We are out tending the Muskegon Lake Observatory buoy (MLO).  Muskegon Lake is an urbanized Great Lakes estuary connecting Michigan’s 2nd largest watershed to Lake Michigan, the 2nd largest Laurentian Great Lake.  MLO provides time-series weather, water quality and water circulation data from multiple depths, and is on its 6th year of deployment.  Over the years, MLO has been revealing stunning time-lapse details of underwater phenomena such as mixing, stratification, hypoxia and cyanobacterial blooms in this dynamic coastal ecosystem.  MLO data are freely available on the buoy website (www.gvsu.edu/buoy/). 

Bopi Biddanda, Anthony Weinke, and Scott Kendall  Annis Water Resources Institute, Grand Valley State Universitywww.gvsu.edu/wri/

Greetings From The Alaskan Arctic We Are Sampling

Greetings from the Alaskan Arctic! We are sampling iron rich soil waters across the tundra to determine role of iron in carbon cycling in the Arctic soil waters. During the survey we can easily spot iron- rich rivers and standing water pools by their characteristic orange color as seen on the picture. 

Cheers,

Adrianna Trusiak, Ph.D. student at the University of Michigan

Greetings Enjoying A View Of The The Underwater

Greetings!

Enjoying a view of the the underwater realm from the point of view of a brook trout in Shenandoah National Park as we assess changes to fish communities in response to changes in stream pH.

cheers,

Christine May

Department of Biology, James Madison University

Time Travelling In The Sinkholes Of Lake Huron

Time-travelling in the Sinkholes of Lake Huron

Dear everyone,

Here we are diving in the cool waters of the sinkholes in the Thunder Bay National Marine Sanctuary, Lake Huron, in July 2016 (http://thunderbay.noaa.gov/research/welcome.html).  In this photo, NOAA archaeologist John Bright is grabbing cores of purple cyanobacterial mats that cover the lake floor as part of a collaborative research project with several academic institutions trying to understand life in these low-oxygen, high-sulfur ecosystems.  Could modern-day microbial mats like this have oxygenated our planet during life’s turbulent childhood?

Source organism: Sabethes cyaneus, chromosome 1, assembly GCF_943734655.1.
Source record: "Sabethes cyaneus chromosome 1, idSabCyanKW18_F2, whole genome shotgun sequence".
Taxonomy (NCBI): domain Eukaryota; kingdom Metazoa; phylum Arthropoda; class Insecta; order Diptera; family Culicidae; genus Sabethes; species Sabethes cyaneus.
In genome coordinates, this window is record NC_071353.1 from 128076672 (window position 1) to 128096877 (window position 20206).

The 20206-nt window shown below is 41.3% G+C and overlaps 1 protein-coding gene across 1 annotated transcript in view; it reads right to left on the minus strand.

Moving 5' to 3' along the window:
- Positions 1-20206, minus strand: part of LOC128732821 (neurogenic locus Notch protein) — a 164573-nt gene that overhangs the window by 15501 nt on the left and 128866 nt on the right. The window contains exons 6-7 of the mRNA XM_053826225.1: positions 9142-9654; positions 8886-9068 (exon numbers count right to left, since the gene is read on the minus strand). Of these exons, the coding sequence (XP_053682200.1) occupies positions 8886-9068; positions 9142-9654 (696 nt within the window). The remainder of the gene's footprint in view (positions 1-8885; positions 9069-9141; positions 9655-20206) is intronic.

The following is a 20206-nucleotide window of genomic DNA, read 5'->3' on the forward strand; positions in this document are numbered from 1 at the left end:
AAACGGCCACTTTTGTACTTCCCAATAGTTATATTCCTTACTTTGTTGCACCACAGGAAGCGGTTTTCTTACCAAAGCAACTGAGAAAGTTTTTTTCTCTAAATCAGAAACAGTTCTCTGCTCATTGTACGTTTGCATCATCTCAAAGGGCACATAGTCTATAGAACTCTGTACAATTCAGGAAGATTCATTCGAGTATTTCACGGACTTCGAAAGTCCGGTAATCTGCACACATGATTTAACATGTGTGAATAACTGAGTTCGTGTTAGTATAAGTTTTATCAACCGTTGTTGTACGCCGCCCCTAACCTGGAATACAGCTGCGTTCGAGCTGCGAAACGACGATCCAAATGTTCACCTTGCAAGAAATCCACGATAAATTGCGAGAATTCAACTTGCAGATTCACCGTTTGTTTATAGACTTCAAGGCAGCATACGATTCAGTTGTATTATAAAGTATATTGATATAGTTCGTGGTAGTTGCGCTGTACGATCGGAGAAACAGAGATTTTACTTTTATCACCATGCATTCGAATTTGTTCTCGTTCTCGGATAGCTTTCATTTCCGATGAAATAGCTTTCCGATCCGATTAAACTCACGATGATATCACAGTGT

Phil HartmeyerMaritime ArcheologistThunder Bay National Marine Sanctuary NOAAwww.thunderbay.noaa.gov

Dear Science Enthusiasts Here Is Our Camp In

Dear Science Enthusiasts,

Here is our camp in northern Nevada, USA, where we are taking sediment cores for an NSF-sponsored palaeoclimate study of the last 3000 years. This part of the world seems to be a transition zone for shifts in northern hemisphere circulation regimes, and we are obtaining samples with array of sites which should provide insight into the spatial and temporal behaviour of major climate transitions in the region.

The dark skies of the Great Basin offer capital stargazing, and we wanted to share this view with you! When the sun comes up, we are back to getting wet and muddy.

Cheers!

Scotty Strachan

Department of Geography, University of Nevada, Reno

Greetings Everyone Im Here At False Cape State

Greetings everyone!

I’m here at False Cape State Park, VA, surveying dunes and grasses using kite aerial photography. This a great spot because two common East Coast dune-building grasses grow side by side–you just have to watch out for the cottonmouths and heat. 

Cheers,

Elsemarie deVries

Did Someone Mention Vintage Clothing Here I Am

Did someone mention vintage clothing?  Here I am making geomagnetic measurement in Daskyleion archaeological site. Summer fashion in 2010, good old days…

-Ebru